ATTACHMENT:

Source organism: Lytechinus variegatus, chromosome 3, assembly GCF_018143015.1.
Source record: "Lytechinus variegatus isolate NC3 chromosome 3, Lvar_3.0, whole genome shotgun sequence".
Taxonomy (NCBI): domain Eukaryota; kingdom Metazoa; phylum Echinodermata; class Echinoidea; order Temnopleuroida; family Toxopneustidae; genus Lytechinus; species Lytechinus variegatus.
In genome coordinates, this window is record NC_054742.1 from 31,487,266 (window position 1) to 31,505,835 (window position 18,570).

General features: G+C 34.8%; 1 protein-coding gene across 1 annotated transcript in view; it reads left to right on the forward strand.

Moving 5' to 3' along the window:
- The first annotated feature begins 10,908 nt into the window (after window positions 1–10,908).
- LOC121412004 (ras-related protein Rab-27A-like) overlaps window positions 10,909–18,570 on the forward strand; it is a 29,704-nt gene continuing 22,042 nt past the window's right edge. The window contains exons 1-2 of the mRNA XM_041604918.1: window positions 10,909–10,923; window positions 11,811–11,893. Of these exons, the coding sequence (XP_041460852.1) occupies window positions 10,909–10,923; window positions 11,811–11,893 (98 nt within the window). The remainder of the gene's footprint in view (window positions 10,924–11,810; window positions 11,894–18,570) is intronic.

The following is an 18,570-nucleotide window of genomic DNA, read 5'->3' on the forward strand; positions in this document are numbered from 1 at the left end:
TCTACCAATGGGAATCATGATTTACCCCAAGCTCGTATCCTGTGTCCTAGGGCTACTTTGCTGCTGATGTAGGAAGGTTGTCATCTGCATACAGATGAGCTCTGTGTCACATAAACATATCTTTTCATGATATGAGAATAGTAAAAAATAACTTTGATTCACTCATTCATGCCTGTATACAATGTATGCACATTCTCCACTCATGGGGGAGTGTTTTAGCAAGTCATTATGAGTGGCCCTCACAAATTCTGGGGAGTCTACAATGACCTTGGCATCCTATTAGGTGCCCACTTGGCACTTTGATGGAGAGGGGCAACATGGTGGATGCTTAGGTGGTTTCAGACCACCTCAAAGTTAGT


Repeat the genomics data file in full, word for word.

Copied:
Source organism: Lytechinus variegatus, chromosome 3, assembly GCF_018143015.1.
Source record: "Lytechinus variegatus isolate NC3 chromosome 3, Lvar_3.0, whole genome shotgun sequence".
Taxonomy (NCBI): domain Eukaryota; kingdom Metazoa; phylum Echinodermata; class Echinoidea; order Temnopleuroida; family Toxopneustidae; genus Lytechinus; species Lytechinus variegatus.
In genome coordinates, this window is record NC_054742.1 from 31,487,266 (window position 1) to 31,505,835 (window position 18,570).

General features: G+C 34.8%; 1 protein-coding gene across 1 annotated transcript in view; it reads left to right on the forward strand.

Moving 5' to 3' along the window:
- The first annotated feature begins 10,908 nt into the window (after window positions 1–10,908).
- LOC121412004 (ras-related protein Rab-27A-like) overlaps window positions 10,909–18,570 on the forward strand; it is a 29,704-nt gene continuing 22,042 nt past the window's right edge. The window contains exons 1-2 of the mRNA XM_041604918.1: window positions 10,909–10,923; window positions 11,811–11,893. Of these exons, the coding sequence (XP_041460852.1) occupies window positions 10,909–10,923; window positions 11,811–11,893 (98 nt within the window). The remainder of the gene's footprint in view (window positions 10,924–11,810; window positions 11,894–18,570) is intronic.

The following is an 18,570-nucleotide window of genomic DNA, read 5'->3' on the forward strand; positions in this document are numbered from 1 at the left end:
TCTACCAATGGGAATCATGATTTACCCCAAGCTCGTATCCTGTGTCCTAGGGCTACTTTGCTGCTGATGTAGGAAGGTTGTCATCTGCATACAGATGAGCTCTGTGTCACATAAACATATCTTTTCATGATATGAGAATAGTAAAAAATAACTTTGATTCACTCATTCATGCCTGTATACAATGTATGCACATTCTCCACTCATGGGGGAGTGTTTTAGCAAGTCATTATGAGTGGCCCTCACAAATTCTGGGGAGTCTACAATGACCTTGGCATCCTATTAGGTGCCCACTTGGCACTTTGATGGAGAGGGGCAACATGGTGGATGCTTAGGTGGTTTCAGACCACCTCAAAGTTAGT